Shifting the burden
- By Matthew French
- Jun 28, 2004
It is no secret that for the past several years, the Navy Marine Corps Intranet project has been a fiscal millstone around the corporate neck of lead contractor EDS. The company has lost hundreds of millions of dollars, largely because of increased expenses for building, populating and running the network throughout the Navy Department.
In addition to the losses, the company has more than $2 billion invested in the
EDS officials are looking for ways to cut costs. Company officials took the first step in mid-May, when they notified several of their subcontractors that they would slash the fees the company pays to them.
An official at one subcontractor, who spoke on the condition of anonymity, said the average cut was about 35 percent of the rates EDS had been paying its subcontractors, and some companies received notice that their rates would be cut by as much as 45 percent.
EDS officials would not comment extensively because the company is now in what is generally known as a quiet period before its earnings forecast is due in late July.
EDS spokesman Kevin Clarke said company officials re-evaluated their NMCI subcontracts to assess how the company can save money, and they adjusted the rates where appropriate. Clarke said he could not comment on the amount of money EDS officials hope to save through the maneuver or how many of their subcontractors received notice. However, he did say that not all of the subcontracts were reduced.
Clarke said company officials did not arbitrarily reduce rates. Instead, they contacted the subcontractors whose rates were deemed uncompetitive. "We contacted the folks who we felt were charging us rates that weren't competitive and told them their rates would have to be reduced," Clarke said. "It's a standard business practice and part of doing business today."
Navy Capt. Chris Christopher, staff director of NMCI, said Navy officials cannot comment on the inner workings of EDS. How the company deals with its subcontractors is an internal corporate manner, he said.
"But we are applying more and more technology to the system, so it's entirely possible that fewer people are going to be needed to perform work," Christopher said.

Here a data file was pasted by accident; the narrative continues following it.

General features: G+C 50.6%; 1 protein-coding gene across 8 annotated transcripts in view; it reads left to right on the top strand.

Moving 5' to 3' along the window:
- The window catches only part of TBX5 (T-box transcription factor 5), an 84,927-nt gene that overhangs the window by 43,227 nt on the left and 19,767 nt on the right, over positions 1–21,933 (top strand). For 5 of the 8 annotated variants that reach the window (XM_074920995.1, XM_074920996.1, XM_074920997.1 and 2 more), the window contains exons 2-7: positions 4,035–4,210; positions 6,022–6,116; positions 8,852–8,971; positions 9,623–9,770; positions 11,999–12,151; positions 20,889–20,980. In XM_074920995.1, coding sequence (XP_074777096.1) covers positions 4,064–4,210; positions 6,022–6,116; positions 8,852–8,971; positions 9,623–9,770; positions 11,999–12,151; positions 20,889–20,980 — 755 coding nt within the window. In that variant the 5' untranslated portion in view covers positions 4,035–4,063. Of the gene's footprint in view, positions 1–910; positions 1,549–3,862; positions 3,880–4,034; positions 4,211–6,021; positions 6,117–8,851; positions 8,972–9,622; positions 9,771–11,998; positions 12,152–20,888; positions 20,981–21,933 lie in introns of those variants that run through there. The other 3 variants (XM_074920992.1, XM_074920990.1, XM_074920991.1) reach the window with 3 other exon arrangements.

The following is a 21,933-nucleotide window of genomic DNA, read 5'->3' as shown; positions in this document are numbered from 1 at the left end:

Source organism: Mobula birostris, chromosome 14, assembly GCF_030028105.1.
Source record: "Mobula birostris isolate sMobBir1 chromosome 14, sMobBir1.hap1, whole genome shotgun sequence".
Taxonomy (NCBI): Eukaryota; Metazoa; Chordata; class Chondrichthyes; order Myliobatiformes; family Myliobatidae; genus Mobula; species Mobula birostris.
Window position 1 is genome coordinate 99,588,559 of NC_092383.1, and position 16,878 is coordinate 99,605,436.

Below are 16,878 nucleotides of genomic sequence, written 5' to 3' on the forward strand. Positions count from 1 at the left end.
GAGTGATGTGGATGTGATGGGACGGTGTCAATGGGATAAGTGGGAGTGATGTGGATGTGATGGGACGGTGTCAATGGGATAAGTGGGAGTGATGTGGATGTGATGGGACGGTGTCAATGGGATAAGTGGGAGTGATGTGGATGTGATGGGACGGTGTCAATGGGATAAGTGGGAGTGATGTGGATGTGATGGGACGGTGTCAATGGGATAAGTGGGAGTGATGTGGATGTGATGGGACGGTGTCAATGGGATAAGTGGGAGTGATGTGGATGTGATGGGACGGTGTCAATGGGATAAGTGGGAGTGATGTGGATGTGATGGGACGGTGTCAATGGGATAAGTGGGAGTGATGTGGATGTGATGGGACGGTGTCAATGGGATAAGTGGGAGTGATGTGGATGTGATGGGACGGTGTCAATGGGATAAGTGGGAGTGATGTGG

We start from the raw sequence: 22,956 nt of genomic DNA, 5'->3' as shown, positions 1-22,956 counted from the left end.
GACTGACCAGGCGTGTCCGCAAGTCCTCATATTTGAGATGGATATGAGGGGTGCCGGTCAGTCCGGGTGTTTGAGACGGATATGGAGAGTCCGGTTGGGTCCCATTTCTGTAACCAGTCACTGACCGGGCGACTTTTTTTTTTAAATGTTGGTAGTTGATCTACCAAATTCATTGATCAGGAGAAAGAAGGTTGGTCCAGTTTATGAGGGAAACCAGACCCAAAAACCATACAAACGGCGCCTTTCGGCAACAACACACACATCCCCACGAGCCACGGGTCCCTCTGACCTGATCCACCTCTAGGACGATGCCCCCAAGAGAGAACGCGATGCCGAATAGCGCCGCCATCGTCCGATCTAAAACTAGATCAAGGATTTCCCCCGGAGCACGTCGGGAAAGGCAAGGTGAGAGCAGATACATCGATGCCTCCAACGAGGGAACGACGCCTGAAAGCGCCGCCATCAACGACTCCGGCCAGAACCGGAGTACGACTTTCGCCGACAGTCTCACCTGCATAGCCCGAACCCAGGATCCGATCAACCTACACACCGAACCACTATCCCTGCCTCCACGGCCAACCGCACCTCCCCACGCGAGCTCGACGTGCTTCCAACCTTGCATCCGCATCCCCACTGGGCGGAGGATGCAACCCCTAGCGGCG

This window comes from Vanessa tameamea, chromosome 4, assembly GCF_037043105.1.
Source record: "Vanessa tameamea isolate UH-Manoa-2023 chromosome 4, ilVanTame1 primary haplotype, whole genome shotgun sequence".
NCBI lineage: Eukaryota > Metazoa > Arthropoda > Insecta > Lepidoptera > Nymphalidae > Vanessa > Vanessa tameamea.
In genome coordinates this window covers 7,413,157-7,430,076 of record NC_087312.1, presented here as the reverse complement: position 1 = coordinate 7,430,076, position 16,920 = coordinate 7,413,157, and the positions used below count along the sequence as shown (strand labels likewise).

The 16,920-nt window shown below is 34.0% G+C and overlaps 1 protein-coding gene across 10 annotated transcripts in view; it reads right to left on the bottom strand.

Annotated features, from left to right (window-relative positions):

The Navy will continue to rely on the service-level agreements to hold EDS accoutable for meeting the contract, he said.
"If we don't receive the services we're supposed to — regardless of the reasons why — EDS doesn't get paid," Christopher said. "We have mechanisms in place to ensure we get the services in the contract. But if there are fewer people to provide them and those service levels are not met, EDS and the Navy suffer together. The Navy suffers operationally, and EDS suffers financially."
Companies were notified in mid-May that the reduced rates would take effect June 1, but some companies received extensions to later this week.
EDS officials admit, however, that they are trying to shift some of the burden of the NMCI contract to the companies that help provide services. Mike Koehler, NMCI enterprise client executive for EDS, said EDS officials reviewed several issues to determine the best changes to the contracts with their subcontractors.
"I realized that the only person at the table who would be penalized [if services aren't delivered] would be me," Koehler said. "I need the companies that want to work with us to put their revenue at risk for the service-level agreements. And if you don't, I'll find someone that will."
As a result, Koehler said he will change the way EDS works with subcontractors. Instead of paying a company upfront for services that will be performed during a contract's term, EDS officials are adopting more of a pay-as-you-go approach.
"I want to buy from [subcontractors] the same way my customer buys from me," Koehler said. "We're four years into this now, and we're much smarter about it. Instead of writing big capital checks upfront, we're going to change the way we do it. We're not going to engage in the old way going forward."
An industry insider who works for Hewlett-Packard Co., and is not affiliated with EDS or NMCI directly, said EDS' move could signify that EDS officials are mandating that contract rewards and risks are equal.
"There's got to be a shared risk in this as well, and I'm sure EDS is thinking that [the subcontractors] need to assume some of the responsibility," the industry official said.
Another industry executive, who previously worked as a vice president at Northrop Grumman Corp., said he was surprised that EDS didn't adopt this strategy earlier.
The change will likely produce one of three results, the former Northrop official said:
Subcontractors will produce less because they will be forced to place fewer people on the project.
Subcontractors will produce less because people with knowledge will leave and be replaced by workers with less experience.
Subcontractors will produce less because they can't afford to put resources on the project.
"So we're either going to see delays in producing services, or [we're] going to see a lowering in the quality of work that the subcontractors are producing," he said.